When the oxidizing agent to be added is a solid, it is desirably in fine particle size so as to permit substantially uniform distribution throughout the mass. The oxidizing composition which is to be passed in surface contact with the fuel is of the type generally used presently, such as pure or highly concentrated oxygen. The upper limit in the amount of oxidizing agent to be used is determined by the concentration that can safely be used under the conditions ultimately existing in the fuel zone of the rocket, -or by that excess over the stoichiometric amount required for complete combustion of the fuel, whichever limit is reached first. Obviously, the safety limit will vary according to the type of auxiliary oxidizing agent used, the type of fuel base material used together with its heat capacity and heat transmission properties, the temperature which will exist in the preparation and use of the fuel, etc.
Since the fuel composition of this invention can be used according to various methods, varying from the use of a substantial amount of supplemental oxidizing fluid to that in which the combustion is self-sustained by the oxidizing compound contained in the fuel, the minimum amount of such oxidizing agent contained in the fuel will depend on the manner in which the fuel is to be used. When the combustion is to be maintained partly by an oxidizing agent in the fuel and partly by the oxidizing agent pumped through the opening, then obviously the supplemental effect of one agent toward the other will depend on the particular material being used as the oxidizing agent in the fuel and on the particular oxidizing fluid being fed through the opening.
Moreover, in each case the relative amounts cannot be determined on a weight basis but must be determined on the basis of the amount of oxygen available in the particular oxidizing agent used to support the combustion. This depends on the oxygen content of the oxidizing agent and the percent of that oxygen which is liberated for oxidizing purposes upon decomposition of the oxidizing agent. Furthermore, this depends somewhat on the efficiency with which it is desired to consume the fuel. For example, it might be desirable to have a considerable excess of oxidizing agents so as to consume the fuel more completely, even though it might mean an inefficient use of the oxidizing agent. Again, if it is permissible to use the fuel with a low efficiency for use of BTU content, then it may be desirable to use a smaller amount of oxidizing agent.
The amount of oxidizing agent imbedded in the fuel itself can be further decreased when a supplemental oxidizing fluid is being pumped into contact with the fuel. Obviously, therefore, the proportion of oxidizing agent imbedded in the fuel base material can vary from percent to approximately 95 percent depending on the various factors involved, such as the efficiency desired, the method and convenience of operation, and the materials'being used. Generally, when an oxidizing agent is imbeddecl'in the base material, it is advantageous to use from about 5 percent to 95 percent, preferably about 20 percent to about 80 percent based on the combined weight of oxidizing agent,base material, and any crosslinking modifier that is used.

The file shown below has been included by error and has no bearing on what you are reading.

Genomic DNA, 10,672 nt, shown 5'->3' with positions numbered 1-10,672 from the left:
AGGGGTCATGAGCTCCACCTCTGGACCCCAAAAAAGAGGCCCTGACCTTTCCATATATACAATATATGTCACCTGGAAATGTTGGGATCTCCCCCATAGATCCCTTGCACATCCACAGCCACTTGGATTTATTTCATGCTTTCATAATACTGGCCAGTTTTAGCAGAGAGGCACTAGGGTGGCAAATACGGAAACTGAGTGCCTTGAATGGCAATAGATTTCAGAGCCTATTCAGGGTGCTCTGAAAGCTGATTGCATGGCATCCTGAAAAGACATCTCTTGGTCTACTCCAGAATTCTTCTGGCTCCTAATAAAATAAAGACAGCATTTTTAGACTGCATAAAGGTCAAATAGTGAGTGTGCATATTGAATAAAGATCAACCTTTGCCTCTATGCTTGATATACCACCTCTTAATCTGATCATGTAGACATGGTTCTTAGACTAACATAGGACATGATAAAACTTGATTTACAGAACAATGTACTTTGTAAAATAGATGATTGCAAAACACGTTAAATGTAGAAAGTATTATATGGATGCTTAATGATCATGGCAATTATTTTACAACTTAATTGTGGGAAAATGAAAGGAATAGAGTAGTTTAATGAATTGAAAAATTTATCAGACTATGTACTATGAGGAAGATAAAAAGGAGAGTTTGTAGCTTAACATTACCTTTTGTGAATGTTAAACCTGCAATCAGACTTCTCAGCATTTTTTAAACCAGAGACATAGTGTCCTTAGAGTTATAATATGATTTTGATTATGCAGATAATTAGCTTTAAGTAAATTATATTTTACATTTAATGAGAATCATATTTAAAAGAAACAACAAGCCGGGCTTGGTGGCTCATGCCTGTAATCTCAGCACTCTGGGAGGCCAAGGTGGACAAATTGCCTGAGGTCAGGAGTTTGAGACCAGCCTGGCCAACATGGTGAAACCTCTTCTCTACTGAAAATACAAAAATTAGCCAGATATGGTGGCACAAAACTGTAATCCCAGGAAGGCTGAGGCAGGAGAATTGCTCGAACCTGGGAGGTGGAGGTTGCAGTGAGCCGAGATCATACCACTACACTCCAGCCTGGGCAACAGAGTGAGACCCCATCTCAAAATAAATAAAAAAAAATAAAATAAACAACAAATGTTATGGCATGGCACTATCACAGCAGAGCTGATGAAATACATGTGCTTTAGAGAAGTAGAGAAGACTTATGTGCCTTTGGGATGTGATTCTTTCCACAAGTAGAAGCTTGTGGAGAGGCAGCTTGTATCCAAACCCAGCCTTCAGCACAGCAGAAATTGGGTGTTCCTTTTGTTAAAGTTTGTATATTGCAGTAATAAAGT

When an oxidizing agent is used in the fuel base material of the type and in the amount that will be selfsustaining in the combustion of the fuel base material, there will be no need to use an oxidizing fluid on the surface of the fuel. In such cases, the combustion of the fuel is initiated by igniting it by various means presently used for that purpose, such as a mixture of hydrazine, or unsymmetrical dimethyl hydrazine, and nitric acid, or by triethyl aluminum and oxygen, or by a torch, or by an electrical ignition system. When time oxidizing agent is not present in self-sustaining amount, liquid oxygen or an efficient oxidizing compound such as perchloryl fluoride (FClO can be pumped into contact with the surface of the fuel to supplythe oxygen for combustion. In some cases highly concentrated hydrogen peroxide, such as '98 percent hydrogen peroxide can be used to supply oxygen for combustion.
When a self-sustaining oxidizing agent is distributed throughout the fuel, the desirable amount can be determined by calculating-the stoichiometric equivalent required for combustion of the fuel, and adjusting the calculation by subtracting, where less than 100 percent efficiency is satisfactory, or adding, where desired, an excess to compensate for the lack of 100 percent etiiciency in the actual combustion. Since the conditions of operation do not permit the time and type of mixing which give 100 percent efliciency, where other factors permit, it is sometimes desirable to have an excess of oxidizing agent which will give 50 percent, or even as high as 100 percent more than the stoichiometric amount of oxygen. When it is permissible or desirable to sacrifice some of the efficiency of the B.t.u. content of the fuel, the stoichiometric amount or even less than that amount of the oxidizingagent can be used, depending on the fuel efiiciency desired.